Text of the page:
Congratulations … you followed the Perfect Resume Equation and got the interview. (see story, May 2 edition of the Belvoir Eagle, or go to belvoireagleonline. com and search “resume) 

Now you get serious about your communication strategy and get to work developing your Message Development Plan. Your resume got you into the interview, but the interview is what gets you the job. 

What exactly is a Message Development Plan? 

This is a proven technique to craft concise, effective messages that answer the question at hand, and add a little flare – the Command Message. 

The anatomy of a Message Development Plan: 

Company background; theme; opening remarks; personal command messages; talking points. 

Five questions I know they will ask; Five I think they will ask; Five I hope they don’t ask, but I still need a prepared response. 

Part 1 - Company background 

This should be information on the company you are interviewing with. When were they founded? Who is the CEO? What are their values and mission? There’s no set length to this step, but usually a quarter-page of bulleted information will do. The worst thing you could do is walk into the interview with little or no knowledge on the company; you’ll look ill-prepared. 

Part 2 - Theme 

It’s one or two words that describe the essence of your MDP. This is what you can bring to the job, and why you’d be an asset to the company. Everything that comes after this step will relate back to this theme. 

Example: A nurse applying for a fast-paced, ER position may use the theme: Decisive, leader, or calm and collected. 

Part 3 - Opening remarks 

This is where you will craft your answer to the “Tell us about yourself,” question. Take the time and craft your 30-second elevator pitch. Be creative, write it out, and rehearse. 

Example: I’m a critical care nurse with 15 years of experience in fast-paced emergency room settings with a focus on level-4 trauma patients and rapid response techniques. I have experience with staffing protocol, and most recently lead the first nurse intern group from XYZ School to Cambodia where we taught level-2 trauma skills to the local medical school. 

Part 4 - Personal Command Message 

It’s one to three messages you want to get across during the interview, a top-level ‘… this is why I’d be an asset to this company,’ message. These can speak to your work ethic, overall experience, technical skills, etc. 

Example: Expanding on a theme of “Calm and Collected.” 

I’m a natural leader in stressful situations with the ability to expertly manage my surroundings. 

Part 5 - Talking points 

Talking points are the bullets from your resume that support your PCM’s. If a PCM says “I’m a natural leader in stressful situations with the ability to expertly manage my surroundings;” it needs to be proven by facts. 

Sample talking point to back up the example in Part 4 would be: 

Managed team of five during power outage and created solutions for 30 patients needing care. 

Part 6 - Murder board 

A murder board prepares instructors to face students, candidates for debates, and those preparing for a media interview. An Effective Response follows the following verbal equation: Answer plus Personal Command Message equals an Effective Response.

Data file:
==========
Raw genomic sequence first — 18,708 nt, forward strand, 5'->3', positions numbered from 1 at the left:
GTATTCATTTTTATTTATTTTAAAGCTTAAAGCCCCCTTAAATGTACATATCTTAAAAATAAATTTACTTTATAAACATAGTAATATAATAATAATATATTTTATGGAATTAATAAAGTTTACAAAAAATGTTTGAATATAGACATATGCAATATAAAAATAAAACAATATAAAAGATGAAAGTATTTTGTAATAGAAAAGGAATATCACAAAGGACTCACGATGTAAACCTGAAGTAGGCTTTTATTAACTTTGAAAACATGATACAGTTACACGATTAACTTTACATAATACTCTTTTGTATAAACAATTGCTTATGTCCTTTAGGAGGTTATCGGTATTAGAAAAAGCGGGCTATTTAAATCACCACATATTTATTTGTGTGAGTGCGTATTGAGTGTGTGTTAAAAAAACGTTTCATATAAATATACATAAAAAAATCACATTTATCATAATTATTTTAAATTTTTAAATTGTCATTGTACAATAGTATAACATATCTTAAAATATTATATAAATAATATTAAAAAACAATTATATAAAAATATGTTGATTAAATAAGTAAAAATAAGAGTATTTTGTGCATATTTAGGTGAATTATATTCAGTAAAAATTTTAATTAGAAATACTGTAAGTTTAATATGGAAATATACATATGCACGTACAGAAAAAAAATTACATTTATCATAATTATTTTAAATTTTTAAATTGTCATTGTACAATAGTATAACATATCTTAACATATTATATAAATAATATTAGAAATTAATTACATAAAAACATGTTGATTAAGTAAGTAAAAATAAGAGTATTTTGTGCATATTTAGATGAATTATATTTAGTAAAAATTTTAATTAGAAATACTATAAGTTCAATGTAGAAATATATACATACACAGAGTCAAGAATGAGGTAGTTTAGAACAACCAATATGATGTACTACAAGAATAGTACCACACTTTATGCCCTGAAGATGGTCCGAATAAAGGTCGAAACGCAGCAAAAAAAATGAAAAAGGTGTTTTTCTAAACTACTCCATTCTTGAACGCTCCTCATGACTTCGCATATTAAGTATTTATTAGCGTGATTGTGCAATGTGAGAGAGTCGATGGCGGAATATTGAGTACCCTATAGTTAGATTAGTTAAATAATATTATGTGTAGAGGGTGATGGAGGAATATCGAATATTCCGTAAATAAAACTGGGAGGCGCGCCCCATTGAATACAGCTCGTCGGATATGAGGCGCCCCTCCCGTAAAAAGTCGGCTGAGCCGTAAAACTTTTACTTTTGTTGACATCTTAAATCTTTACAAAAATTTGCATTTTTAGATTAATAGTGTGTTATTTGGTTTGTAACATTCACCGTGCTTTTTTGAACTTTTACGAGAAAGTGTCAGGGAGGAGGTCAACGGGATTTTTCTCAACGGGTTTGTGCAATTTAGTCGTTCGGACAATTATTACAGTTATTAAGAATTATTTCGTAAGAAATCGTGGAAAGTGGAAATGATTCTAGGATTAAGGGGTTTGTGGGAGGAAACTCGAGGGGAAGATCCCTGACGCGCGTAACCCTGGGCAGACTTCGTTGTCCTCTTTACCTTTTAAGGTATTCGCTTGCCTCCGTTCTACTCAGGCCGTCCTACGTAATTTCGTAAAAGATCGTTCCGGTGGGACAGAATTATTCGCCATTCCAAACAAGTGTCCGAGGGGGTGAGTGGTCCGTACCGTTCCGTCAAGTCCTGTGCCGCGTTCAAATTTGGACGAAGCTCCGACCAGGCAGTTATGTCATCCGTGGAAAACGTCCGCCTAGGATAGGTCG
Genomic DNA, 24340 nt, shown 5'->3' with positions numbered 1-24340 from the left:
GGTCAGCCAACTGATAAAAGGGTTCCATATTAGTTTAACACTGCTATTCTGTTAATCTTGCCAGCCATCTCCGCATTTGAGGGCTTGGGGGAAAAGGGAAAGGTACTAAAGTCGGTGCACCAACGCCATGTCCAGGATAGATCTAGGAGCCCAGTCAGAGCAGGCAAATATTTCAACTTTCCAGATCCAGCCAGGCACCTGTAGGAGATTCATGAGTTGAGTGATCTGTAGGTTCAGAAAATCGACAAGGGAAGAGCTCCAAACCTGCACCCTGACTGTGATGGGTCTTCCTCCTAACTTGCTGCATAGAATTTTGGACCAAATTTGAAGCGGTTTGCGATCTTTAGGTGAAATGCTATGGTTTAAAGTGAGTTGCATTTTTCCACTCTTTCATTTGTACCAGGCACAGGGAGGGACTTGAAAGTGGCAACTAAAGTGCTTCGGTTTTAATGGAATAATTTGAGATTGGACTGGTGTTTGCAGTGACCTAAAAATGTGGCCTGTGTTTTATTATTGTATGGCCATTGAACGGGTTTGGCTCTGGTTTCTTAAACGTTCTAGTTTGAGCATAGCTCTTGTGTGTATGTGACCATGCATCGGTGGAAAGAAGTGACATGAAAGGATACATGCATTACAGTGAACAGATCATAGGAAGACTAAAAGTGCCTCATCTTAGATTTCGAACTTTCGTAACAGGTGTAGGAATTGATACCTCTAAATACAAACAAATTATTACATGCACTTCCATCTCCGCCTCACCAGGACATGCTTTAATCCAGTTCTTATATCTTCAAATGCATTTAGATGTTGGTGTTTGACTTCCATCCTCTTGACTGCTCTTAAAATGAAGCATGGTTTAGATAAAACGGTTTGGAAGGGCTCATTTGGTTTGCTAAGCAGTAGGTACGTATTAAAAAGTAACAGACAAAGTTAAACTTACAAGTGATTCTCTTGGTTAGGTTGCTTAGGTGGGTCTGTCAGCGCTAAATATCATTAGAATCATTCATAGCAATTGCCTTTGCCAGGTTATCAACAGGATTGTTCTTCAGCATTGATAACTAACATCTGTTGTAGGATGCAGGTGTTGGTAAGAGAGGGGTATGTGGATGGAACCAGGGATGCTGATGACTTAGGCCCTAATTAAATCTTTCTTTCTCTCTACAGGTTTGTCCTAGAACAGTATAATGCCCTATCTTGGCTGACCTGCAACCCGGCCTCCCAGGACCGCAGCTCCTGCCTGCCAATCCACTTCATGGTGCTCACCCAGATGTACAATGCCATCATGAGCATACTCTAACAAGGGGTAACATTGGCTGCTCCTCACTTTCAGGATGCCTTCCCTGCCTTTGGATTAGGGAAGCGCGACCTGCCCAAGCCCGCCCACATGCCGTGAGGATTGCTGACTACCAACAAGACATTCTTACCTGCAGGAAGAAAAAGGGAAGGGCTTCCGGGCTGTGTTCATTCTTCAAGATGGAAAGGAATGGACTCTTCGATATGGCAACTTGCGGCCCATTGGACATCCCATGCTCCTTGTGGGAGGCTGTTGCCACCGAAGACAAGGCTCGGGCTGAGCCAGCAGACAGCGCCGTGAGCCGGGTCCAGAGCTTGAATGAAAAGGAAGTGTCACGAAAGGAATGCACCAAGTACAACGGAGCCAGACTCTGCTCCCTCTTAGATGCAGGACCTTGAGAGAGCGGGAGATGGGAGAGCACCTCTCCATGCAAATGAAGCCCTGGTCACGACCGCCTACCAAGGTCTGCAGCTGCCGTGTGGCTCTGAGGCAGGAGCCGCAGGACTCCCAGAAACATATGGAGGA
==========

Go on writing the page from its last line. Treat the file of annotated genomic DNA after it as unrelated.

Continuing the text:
Example question: Have you managed a team before? 

Effective response: I managed a team of 10 people during a natural disaster where we had to quickly and accurately triage more than 100 patients in three hours. While it was stressful, my ability to maintain professional disposition kept patients and my team at ease during an intense time. 

Go through all of your murder board questions and answer them using the ER format. Some answers may sound similar to others, and that’s OK. 

Rehearse, rehearse and rehearse 

It allows you to practice your answers out loud, make adjustments and it allows you to get comfortable in your interview clothing. 

This may seem like a lot of work to prepare for an interview but, putting in the effort can give you an edge above your competition. 

To read the full story, go to career/you-can-ace-your-interview-and-get-the-job-every-time/.

The Fort Belvoir Employment Readiness Program provides bi-weekly, Tuesday classes on job searching, which includes interview preparation.

According to Army Community Service, Employment Readiness Program Manager, Laureen Dupree, they schedule mock interviews regularly, and hold networking events, including the May 23, 10 a.m.-noon, “Military Spouses: Meet Your Future” event, at Army Community Service, which includes resume reviews and employer meet and greets.

Email Laureen.t.dupree.civ@ to schedule a mock interview, or register to attend classes or networking events.

If you have an upcoming interview, Dupree has some words of advice.

“Prepare...Prepare...Prepare. Start with researching the organization’s website and read everything. This should help you come up with questions to ask the interviewer,” she said. Dupree added that you should also be looking at for common interview questions.

Among other tips:

•Develop your answers to the most common forms of interview questions currently asked. You should develop your answers with metrics and success statements.

•Practice these answers with a partner, friend or spouse. Practice with yourself looking into the mirror. Do this until you are comfortable talking about yourself and your accomplishments.

•Prepare your interview clothing ahead of time so there are no surprises.

•Prepare at least five questions to ask the interviewer. These questions should be focused on what you can do to help the employer be more successful. Practice your questions.

•Prepare to follow up after the interview with a thank you email. This is also a chance to add some key points that you may have forgotten during the interview. Make sure you follow up with a thank you even if you think you bombed it.